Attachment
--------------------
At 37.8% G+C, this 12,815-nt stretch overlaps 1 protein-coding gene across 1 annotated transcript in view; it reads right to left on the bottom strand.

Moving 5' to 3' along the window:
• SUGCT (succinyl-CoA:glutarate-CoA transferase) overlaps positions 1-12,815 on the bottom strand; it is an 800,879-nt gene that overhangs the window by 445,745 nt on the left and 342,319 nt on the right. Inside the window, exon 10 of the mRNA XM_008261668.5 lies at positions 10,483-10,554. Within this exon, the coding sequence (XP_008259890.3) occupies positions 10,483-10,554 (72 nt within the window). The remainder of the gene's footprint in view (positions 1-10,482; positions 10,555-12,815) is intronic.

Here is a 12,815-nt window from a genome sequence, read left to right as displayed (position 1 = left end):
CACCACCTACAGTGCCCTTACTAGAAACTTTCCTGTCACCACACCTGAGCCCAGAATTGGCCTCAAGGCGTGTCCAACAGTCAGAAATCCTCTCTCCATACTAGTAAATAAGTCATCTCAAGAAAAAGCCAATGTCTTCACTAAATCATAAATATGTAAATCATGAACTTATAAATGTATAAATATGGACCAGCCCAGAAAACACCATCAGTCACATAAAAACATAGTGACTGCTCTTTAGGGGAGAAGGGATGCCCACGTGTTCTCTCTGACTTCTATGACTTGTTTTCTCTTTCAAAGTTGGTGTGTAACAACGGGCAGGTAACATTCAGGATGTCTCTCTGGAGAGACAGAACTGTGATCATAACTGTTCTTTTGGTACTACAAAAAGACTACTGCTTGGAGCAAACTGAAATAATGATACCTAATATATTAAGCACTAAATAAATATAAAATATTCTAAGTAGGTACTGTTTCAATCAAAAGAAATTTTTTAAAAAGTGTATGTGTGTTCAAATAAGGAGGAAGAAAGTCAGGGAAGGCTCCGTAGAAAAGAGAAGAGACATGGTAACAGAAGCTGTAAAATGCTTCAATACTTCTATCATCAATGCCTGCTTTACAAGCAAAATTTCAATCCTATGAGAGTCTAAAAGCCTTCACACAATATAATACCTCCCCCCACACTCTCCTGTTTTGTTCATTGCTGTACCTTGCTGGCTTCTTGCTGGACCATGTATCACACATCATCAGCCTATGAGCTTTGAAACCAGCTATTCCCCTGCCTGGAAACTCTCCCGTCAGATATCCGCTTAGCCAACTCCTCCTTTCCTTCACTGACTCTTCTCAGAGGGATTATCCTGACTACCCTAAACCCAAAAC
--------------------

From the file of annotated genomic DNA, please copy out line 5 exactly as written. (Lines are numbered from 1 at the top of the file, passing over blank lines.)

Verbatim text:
CACCACCTACAGTGCCCTTACTAGAAACTTTCCTGTCACCACACCTGAGCCCAGAATTGGCCTCAAGGCGTGTCCAACAGTCAGAAATCCTCTCTCCATACTAGTAAATAAGTCATCTCAAGAAAAAGCCAATGTCTTCACTAAATCATAAATATGTAAATCATGAACTTATAAATGTATAAATATGGACCAGCCCAGAAAACACCATCAGTCACATAAAAACATAGTGACTGCTCTTTAGGGGAGAAGGGATGCCCACGTGTTCTCTCTGACTTCTATGACTTGTTTTCTCTTTCAAAGTTGGTGTGTAACAACGGGCAGGTAACATTCAGGATGTCTCTCTGGAGAGACAGAACTGTGATCATAACTGTTCTTTTGGTACTACAAAAAGACTACTGCTTGGAGCAAACTGAAATAATGATACCTAATATATTAAGCACTAAATAAATATAAAATATTCTAAGTAGGTACTGTTTCAATCAAAAGAAATTTTTTAAAAAGTGTATGTGTGTTCAAATAAGGAGGAAGAAAGTCAGGGAAGGCTCCGTAGAAAAGAGAAGAGACATGGTAACAGAAGCTGTAAAATGCTTCAATACTTCTATCATCAATGCCTGCTTTACAAGCAAAATTTCAATCCTATGAGAGTCTAAAAGCCTTCACACAATATAATACCTCCCCCCACACTCTCCTGTTTTGTTCATTGCTGTACCTTGCTGGCTTCTTGCTGGACCATGTATCACACATCATCAGCCTATGAGCTTTGAAACCAGCTATTCCCCTGCCTGGAAACTCTCCCGTCAGATATCCGCTTAGCCAACTCCTCCTTTCCTTCACTGACTCTTCTCAGAGGGATTATCCTGACTACCCTAAACCCAAAAC